Face it: tourney time is just a fun way to be ridiculed by co-workers, in-laws, and old college buddies who have spent the last four months watching SportsCenter every night for Men’s College Basketball highlights.
This year, uber-billionaire Warren Buffett and his company, Berkshire Hathaway, are partnering with Quicken Loans to offer $1 billion to any person who can correctly pick the winners of all 63 games in this year’s NCAA men’s college basketball tournament.
That’s no small feat considering that the odds of doing so clock out to about 1 in 4.3 billion.
Picking your bracket mainly consists of deciding which three number one seeds are going to make it to the Final Four. The other slot is saved for your alma mater or the college you wished you went to (I always have Oregon going farther than they should).
In years when the bracket outcomes are "predictable"– meaning mainly top seeds will win – you’re part of large cohort of bracket owners separated by just a few points. It’ll come down to the final game before the elite brackets are determined.
Then there are the bracket buster years when the Cinderellas emerge to wreak havoc on everyone – years when your five-year-old gets more points than you. Why? Because you picked three out of four number one seeds in your final four. Hey, this happens. But what if you could take a chance on an upset that nobody else sees coming?
In 2006 I took a chance on a team that seemed liked a ridiculous choice, at least to my fellow data and analytics co-workers. I picked 11th seed George Mason to go to the Final Four – and they made it, and it wasn’t just luck.
Data is tracked on everything – and I mean everything. It’s interesting that all of my co-workers at the time read “Moneyball” about how data science was used to predict players for the Oakland A's and were well aware of Sabermetrics. Yet, none of them went out to seek if the same data is collected on college basketball teams. A site that collects data on every NCAA college basketball game since 2003, http://kenpom.com/ was invaluable when it came to picking my bracket.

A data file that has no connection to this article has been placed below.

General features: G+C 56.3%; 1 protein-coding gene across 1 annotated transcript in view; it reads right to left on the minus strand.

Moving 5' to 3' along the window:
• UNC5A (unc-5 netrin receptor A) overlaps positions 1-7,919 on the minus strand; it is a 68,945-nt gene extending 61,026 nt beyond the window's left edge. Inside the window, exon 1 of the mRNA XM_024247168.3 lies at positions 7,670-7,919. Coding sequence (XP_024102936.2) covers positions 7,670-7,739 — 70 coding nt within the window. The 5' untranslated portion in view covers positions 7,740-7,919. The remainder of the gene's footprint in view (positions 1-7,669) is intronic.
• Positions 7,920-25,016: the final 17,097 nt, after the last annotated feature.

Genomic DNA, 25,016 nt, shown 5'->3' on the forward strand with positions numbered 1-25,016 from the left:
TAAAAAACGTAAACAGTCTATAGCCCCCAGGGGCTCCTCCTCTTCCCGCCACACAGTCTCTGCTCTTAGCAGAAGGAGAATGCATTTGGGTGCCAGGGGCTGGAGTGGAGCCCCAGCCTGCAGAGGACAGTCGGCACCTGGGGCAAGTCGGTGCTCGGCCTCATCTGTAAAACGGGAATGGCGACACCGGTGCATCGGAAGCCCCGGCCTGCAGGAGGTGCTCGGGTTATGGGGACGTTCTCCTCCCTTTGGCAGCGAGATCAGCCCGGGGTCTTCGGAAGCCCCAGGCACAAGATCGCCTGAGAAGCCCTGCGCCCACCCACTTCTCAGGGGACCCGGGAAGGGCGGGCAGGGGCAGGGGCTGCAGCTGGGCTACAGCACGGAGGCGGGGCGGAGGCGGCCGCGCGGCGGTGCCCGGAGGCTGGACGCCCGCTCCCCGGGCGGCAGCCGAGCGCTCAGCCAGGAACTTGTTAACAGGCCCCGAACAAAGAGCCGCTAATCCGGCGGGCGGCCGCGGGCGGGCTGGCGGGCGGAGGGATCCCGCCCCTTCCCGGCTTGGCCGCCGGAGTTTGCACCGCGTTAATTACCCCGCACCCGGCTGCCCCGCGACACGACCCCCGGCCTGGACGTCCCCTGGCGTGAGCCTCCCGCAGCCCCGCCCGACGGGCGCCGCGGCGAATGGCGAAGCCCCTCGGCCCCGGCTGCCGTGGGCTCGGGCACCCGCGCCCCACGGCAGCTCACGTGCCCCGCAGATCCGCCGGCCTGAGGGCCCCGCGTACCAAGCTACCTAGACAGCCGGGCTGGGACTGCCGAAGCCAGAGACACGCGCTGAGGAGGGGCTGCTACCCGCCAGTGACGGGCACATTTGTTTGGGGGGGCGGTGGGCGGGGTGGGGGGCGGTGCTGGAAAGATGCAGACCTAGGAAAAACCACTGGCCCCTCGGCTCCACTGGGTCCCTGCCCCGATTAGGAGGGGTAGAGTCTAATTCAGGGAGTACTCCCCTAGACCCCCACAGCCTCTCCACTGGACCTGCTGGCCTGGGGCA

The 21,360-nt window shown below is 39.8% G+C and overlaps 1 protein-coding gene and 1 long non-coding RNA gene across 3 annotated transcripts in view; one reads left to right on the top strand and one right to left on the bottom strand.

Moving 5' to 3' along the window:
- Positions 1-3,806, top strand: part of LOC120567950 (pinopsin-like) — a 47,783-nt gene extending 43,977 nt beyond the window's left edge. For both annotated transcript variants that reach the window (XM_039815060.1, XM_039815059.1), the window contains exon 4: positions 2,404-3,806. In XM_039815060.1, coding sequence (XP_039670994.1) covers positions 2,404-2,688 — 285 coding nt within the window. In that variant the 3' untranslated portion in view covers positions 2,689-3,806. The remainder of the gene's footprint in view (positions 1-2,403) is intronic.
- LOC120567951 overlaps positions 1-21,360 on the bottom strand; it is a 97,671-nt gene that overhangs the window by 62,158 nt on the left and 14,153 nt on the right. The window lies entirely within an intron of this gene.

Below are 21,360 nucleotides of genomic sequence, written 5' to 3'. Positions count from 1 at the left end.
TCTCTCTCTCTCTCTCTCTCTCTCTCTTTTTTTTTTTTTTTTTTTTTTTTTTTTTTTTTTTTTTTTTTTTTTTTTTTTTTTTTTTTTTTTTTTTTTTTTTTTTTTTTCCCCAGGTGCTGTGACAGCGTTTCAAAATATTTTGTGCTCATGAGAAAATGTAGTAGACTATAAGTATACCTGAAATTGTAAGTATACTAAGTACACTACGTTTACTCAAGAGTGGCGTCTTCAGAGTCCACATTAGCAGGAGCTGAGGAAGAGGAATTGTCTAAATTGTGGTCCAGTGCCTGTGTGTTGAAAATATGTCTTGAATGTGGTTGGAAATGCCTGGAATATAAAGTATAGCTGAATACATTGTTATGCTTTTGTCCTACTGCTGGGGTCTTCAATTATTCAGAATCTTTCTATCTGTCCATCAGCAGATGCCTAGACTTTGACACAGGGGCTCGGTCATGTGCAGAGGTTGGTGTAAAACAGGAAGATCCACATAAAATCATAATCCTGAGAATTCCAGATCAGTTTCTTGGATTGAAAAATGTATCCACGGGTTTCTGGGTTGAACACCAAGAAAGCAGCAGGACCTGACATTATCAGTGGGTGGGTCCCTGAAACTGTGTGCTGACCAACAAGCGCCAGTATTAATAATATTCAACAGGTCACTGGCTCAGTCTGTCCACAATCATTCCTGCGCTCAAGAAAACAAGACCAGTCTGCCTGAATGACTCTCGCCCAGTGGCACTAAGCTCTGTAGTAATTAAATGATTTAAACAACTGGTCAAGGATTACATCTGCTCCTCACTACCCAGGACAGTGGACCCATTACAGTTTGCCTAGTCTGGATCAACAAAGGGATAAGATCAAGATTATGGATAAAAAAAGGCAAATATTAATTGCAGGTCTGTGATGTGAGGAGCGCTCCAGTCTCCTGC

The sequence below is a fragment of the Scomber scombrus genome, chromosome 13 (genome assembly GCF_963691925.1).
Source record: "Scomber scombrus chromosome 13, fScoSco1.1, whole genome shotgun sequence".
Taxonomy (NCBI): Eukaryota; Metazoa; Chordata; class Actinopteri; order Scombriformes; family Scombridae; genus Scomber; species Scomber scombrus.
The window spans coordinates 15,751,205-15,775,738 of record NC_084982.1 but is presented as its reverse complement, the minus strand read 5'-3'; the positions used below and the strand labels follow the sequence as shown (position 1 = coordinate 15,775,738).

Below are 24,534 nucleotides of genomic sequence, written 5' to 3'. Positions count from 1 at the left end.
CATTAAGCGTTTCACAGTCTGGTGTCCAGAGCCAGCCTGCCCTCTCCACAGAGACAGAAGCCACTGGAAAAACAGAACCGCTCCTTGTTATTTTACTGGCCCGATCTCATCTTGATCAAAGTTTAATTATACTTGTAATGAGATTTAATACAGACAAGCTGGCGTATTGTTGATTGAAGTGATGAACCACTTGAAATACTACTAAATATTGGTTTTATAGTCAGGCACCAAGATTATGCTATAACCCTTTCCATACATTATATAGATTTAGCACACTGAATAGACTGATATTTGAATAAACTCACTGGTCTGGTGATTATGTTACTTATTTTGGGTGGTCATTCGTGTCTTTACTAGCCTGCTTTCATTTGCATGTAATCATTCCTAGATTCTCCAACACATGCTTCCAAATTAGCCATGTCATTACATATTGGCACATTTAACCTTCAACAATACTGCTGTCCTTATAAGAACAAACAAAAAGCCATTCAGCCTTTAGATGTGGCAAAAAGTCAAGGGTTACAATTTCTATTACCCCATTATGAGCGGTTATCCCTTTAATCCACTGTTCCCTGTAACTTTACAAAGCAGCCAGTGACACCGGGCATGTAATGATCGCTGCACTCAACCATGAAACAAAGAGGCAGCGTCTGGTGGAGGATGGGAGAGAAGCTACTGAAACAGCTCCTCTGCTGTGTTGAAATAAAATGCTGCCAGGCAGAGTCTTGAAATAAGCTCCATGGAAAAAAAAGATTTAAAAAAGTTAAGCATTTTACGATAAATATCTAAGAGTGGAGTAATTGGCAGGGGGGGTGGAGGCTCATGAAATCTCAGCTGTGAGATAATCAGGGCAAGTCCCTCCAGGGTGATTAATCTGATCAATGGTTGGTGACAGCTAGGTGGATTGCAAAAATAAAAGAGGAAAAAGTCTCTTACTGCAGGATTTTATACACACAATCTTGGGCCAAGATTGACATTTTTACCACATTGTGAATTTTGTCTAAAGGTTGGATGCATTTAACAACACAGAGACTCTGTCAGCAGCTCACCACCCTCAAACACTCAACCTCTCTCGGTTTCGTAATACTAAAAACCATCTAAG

That year I spent a ton of time working on this data just to see what I could learn and how it applies to bracket outcomes. I created dozens of statistical models and predictions on winning outcomes and spreads. Truth is, others have created better predictive models using the same data. But what I did learn is that, in average Joe bracket terms, after the first three seeds, not every like seed is equal.
Of all the, say, 12 seeds, there can be a dark horse that is going to make a run in the tourney. If you can pick the right one, then you’ll blow everyone else away.
An average Joe would look at 11th seed George Mason versus #6 Michigan State and say George who? Even if they did beat Michigan State, then their next opponent would probably be #3 North Carolina. Who would pick that?
I did, based on the following metrics:
Here is what to look for in the makeup of the next George Mason. I took these from Ken Pomeroy's website but also created some of my own metrics, too, for fun.
- Conference schedule strength: This is pretty important but not the only metric to look at.
- Winning percentage: Is this really important? Not always.
- Winning probability: This is a better metric as it projects how any one team would fair against a division one opponent. It also uses Pythagorean math so it must be accurate.
- Defensive and offensive efficiency: Important? Yes, the last three national champs have been in the top 25 in both categories.
- Tempo: Yes, tempo is the number of possessions per 40 minutes.
- Luck: Believe it or not, there are measures for luck. Ken Pomeroy's website has a formula for it but don't feel bad if your formula is actually a coin flip.
There are more but this is a way to look and compare teams that are playing in the tourney. Arm yourself with a few more metrics and you’ll be making more intelligent decisions.
So, why George Mason?
Metrics are a good way to evaluate match-ups, but a hot streak is intangible. A team on a hot streak is inherently dangerous and is far more likely to find that Cinderella’s slipper is just their size. So, strong in all the metric categories + blazing hot streak = Cinderella!
And it’s a no-lose proposition – even if the perfect mix of metrics doesn’t yield bragging rights or benjamins, there’ll be no tax consequences on a billion bucks to worry about.